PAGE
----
It is interesting to see many Japanese people wearing surgical facemask. Initially I would interpret that custom as being oversensitive to germs, trying to avoid them. But now I understand it is a custom they employ if they are sick and worried about spreading their germs. It is like the opposite of people not covering their mouths when they cough. The Japanese are very polite.


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02 Jan 2020, 10:57 am

Hmm, another to add to the American English vs. British English thread. Lol, in England we have another name for "knob".



Fnord
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02 Jan 2020, 11:58 am

"Bibs", "Faucets" and "Taps" are what they are called in the States.  "Knobs" are what you use to adjust settings on old-time radios and TVs.  "Knobbers" are something else entirely.


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BenderRodriguez
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02 Jan 2020, 12:07 pm

Yes, I wash my hands. I'm not... anal about it or germophobic but I wash.

The only times I get a cold is when someone brings it to work and shares it with all of us, I'd rather have them stay home and do their work while they're away than have everyone picking it up and passing it on for the next 3 months :twisted:


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dragonsanddemons
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02 Jan 2020, 12:29 pm

I don't time myself to know that I get 20 seconds, but I always thoroughly wash my hands with soap and water after using the bathroom, every time. By now it's habitual, I do it without even thinking.


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jimmy m
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02 Jan 2020, 6:32 pm

smudge wrote:
Hmm, another to add to the American English vs. British English thread. Lol, in England we have another name for "knob".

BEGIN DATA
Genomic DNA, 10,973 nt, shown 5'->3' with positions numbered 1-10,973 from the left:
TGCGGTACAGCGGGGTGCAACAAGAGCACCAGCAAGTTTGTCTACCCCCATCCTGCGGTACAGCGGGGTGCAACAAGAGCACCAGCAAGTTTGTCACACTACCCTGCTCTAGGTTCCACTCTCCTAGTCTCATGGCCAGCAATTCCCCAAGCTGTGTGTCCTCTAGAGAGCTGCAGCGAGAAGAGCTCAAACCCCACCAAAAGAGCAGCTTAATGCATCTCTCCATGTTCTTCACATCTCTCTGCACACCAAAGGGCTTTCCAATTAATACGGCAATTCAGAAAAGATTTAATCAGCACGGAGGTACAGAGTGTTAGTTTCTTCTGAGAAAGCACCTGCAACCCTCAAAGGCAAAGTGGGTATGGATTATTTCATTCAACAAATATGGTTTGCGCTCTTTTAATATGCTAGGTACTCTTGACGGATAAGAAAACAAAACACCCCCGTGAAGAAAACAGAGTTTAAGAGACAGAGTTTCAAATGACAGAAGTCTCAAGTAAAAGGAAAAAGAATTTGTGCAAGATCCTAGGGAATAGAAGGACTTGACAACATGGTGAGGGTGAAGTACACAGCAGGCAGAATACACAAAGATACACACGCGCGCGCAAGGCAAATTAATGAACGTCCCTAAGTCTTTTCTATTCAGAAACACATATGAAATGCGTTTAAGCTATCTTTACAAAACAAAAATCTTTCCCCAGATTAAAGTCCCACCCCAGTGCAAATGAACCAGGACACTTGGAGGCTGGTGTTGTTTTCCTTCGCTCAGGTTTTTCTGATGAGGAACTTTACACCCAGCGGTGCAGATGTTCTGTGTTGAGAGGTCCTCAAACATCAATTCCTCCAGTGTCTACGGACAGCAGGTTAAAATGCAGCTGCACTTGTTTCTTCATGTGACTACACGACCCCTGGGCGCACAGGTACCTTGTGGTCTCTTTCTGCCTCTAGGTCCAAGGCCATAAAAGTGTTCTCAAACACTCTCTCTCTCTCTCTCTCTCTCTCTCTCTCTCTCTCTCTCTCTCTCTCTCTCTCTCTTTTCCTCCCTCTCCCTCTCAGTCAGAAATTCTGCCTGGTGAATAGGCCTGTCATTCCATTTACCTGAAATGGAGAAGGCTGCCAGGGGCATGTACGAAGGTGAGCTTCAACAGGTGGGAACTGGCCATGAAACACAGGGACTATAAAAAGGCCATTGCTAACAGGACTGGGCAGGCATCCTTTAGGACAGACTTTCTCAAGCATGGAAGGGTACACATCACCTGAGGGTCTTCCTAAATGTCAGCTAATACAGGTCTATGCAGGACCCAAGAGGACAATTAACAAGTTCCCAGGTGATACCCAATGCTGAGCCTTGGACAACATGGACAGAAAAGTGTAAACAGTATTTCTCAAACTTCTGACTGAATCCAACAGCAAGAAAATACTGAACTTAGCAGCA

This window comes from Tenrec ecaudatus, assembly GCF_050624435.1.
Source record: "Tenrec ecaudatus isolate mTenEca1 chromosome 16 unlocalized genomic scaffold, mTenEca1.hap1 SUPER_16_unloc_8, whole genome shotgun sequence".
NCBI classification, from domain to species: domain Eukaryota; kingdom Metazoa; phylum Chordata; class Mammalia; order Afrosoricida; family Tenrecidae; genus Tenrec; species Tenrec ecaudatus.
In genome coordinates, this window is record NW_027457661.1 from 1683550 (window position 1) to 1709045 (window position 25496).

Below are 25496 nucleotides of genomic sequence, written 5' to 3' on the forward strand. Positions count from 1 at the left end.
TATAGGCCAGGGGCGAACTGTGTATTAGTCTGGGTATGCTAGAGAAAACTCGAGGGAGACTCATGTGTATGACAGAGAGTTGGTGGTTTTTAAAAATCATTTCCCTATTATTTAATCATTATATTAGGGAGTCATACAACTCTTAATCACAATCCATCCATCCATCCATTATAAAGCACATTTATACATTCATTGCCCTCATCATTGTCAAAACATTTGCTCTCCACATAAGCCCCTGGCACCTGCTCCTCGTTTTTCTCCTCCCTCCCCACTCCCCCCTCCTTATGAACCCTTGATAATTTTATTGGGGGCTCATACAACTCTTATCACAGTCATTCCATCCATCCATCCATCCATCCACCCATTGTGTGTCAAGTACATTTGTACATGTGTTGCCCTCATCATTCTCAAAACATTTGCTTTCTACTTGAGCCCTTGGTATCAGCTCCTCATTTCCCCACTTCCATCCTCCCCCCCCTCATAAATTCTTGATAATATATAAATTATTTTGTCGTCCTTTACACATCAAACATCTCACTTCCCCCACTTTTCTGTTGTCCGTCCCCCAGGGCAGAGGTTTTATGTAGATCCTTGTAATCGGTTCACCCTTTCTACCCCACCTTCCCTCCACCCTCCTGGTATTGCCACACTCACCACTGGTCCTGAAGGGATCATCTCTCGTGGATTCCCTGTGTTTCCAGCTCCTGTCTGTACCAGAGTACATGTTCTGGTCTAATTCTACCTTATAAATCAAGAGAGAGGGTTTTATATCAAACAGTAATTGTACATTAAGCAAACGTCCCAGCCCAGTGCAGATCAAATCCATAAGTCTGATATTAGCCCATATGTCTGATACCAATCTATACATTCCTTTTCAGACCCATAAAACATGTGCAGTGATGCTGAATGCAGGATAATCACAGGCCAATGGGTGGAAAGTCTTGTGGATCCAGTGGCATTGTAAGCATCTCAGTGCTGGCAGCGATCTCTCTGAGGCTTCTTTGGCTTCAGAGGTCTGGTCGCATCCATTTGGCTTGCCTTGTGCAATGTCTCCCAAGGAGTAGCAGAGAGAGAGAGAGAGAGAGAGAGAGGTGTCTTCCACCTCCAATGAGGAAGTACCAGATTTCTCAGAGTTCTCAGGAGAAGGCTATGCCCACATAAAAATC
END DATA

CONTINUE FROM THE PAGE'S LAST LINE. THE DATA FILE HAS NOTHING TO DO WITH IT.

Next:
Here is a link to an interesting article you may enjoy:
88 very British phrases that will confuse anybody who didn't grow up in the UK

For example: "Sod's law" - A British axiom that boils down to the idea that: "If anything can go wrong, then it definitely will go wrong."
"Sod's law" is often used to explain bad luck or freakish acts of misfortune. This is more commonly known in the US as "Murphy's law."


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smudge
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02 Jan 2020, 7:23 pm

jimmy m wrote:
smudge wrote:
Hmm, another to add to the American English vs. British English thread. Lol, in England we have another name for "knob".


Here is a link to an interesting article you may enjoy:
88 very British phrases that will confuse anybody who didn't grow up in the UK

For example: "Sod's law" - A British axiom that boils down to the idea that: "If anything can go wrong, then it definitely will go wrong."
"Sod's law" is often used to explain bad luck or freakish acts of misfortune. This is more commonly known in the US as "Murphy's law."


Thanks. Why would I find a list of commonly used words in my own country interesting?